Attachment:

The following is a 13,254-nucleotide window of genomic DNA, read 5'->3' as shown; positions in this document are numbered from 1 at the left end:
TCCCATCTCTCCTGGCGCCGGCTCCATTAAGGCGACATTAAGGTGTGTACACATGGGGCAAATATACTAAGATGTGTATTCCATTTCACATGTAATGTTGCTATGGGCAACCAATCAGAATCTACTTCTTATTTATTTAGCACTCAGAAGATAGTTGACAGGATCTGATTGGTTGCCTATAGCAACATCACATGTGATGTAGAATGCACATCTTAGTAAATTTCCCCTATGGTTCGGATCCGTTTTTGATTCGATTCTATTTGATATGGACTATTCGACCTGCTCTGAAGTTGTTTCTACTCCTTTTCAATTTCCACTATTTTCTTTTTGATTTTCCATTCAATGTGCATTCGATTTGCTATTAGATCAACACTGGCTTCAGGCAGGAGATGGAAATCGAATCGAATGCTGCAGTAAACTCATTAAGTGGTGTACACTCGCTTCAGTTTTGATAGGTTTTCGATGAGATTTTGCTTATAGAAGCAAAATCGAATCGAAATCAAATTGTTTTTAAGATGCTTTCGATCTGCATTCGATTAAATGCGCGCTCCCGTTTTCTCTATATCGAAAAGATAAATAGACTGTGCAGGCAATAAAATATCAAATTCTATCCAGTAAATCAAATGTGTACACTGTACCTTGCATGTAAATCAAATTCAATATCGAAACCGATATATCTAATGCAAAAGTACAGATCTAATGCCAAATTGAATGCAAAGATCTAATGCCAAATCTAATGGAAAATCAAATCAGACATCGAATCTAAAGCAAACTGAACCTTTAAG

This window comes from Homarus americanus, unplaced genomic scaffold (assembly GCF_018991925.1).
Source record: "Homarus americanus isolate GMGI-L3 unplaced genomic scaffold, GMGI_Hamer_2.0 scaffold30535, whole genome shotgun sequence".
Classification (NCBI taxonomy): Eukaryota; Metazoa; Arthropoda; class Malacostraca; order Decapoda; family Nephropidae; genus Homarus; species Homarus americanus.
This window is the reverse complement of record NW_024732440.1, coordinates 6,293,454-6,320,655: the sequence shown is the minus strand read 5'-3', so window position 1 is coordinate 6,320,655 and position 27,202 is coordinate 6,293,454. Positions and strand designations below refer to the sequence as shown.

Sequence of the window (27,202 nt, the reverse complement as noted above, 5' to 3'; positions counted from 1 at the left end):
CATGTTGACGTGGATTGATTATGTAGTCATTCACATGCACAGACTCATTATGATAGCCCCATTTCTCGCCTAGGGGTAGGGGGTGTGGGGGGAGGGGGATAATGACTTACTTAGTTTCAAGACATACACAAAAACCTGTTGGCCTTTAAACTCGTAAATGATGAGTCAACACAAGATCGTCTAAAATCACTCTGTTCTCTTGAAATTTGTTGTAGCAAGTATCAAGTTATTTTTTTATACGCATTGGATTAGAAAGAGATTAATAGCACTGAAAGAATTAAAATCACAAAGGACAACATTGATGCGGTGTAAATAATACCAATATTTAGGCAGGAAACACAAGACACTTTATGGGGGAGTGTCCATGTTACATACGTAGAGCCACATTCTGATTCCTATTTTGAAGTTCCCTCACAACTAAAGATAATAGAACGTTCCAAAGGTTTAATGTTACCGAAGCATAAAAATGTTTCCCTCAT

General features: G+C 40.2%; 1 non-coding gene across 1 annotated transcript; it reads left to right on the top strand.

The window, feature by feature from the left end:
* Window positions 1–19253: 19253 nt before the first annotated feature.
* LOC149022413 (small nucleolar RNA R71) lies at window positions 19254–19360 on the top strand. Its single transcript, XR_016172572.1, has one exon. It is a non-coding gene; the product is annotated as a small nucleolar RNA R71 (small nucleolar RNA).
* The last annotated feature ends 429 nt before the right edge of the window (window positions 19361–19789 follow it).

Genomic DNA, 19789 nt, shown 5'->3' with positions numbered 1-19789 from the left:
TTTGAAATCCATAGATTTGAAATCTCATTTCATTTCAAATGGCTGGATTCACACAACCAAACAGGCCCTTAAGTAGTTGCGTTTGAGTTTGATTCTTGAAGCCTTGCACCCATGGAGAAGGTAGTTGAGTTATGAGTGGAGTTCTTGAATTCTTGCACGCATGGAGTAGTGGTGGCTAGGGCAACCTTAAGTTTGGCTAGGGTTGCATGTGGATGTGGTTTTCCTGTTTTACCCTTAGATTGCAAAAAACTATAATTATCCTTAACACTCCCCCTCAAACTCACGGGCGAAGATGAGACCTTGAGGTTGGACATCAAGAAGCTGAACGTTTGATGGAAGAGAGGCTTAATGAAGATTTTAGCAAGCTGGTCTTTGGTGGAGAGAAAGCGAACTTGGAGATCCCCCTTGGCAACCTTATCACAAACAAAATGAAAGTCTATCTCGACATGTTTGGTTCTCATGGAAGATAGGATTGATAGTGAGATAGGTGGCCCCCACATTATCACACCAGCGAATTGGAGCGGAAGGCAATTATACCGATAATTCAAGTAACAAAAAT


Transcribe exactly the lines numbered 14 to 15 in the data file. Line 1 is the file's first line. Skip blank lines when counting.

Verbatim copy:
Genomic DNA, 19789 nt, shown 5'->3' with positions numbered 1-19789 from the left:
TTTGAAATCCATAGATTTGAAATCTCATTTCATTTCAAATGGCTGGATTCACACAACCAAACAGGCCCTTAAGTAGTTGCGTTTGAGTTTGATTCTTGAAGCCTTGCACCCATGGAGAAGGTAGTTGAGTTATGAGTGGAGTTCTTGAATTCTTGCACGCATGGAGTAGTGGTGGCTAGGGCAACCTTAAGTTTGGCTAGGGTTGCATGTGGATGTGGTTTTCCTGTTTTACCCTTAGATTGCAAAAAACTATAATTATCCTTAACACTCCCCCTCAAACTCACGGGCGAAGATGAGACCTTGAGGTTGGACATCAAGAAGCTGAACGTTTGATGGAAGAGAGGCTTAATGAAGATTTTAGCAAGCTGGTCTTTGGTGGAGAGAAAGCGAACTTGGAGATCCCCCTTGGCAACCTTATCACAAACAAAATGAAAGTCTATCTCGACATGTTTGGTTCTCATGGAAGATAGGATTGATAGTGAGATAGGTGGCCCCCACATTATCACACCAGCGAATTGGAGCGGAAGGCAATTATACCGATAATTCAAGTAACAAAAAT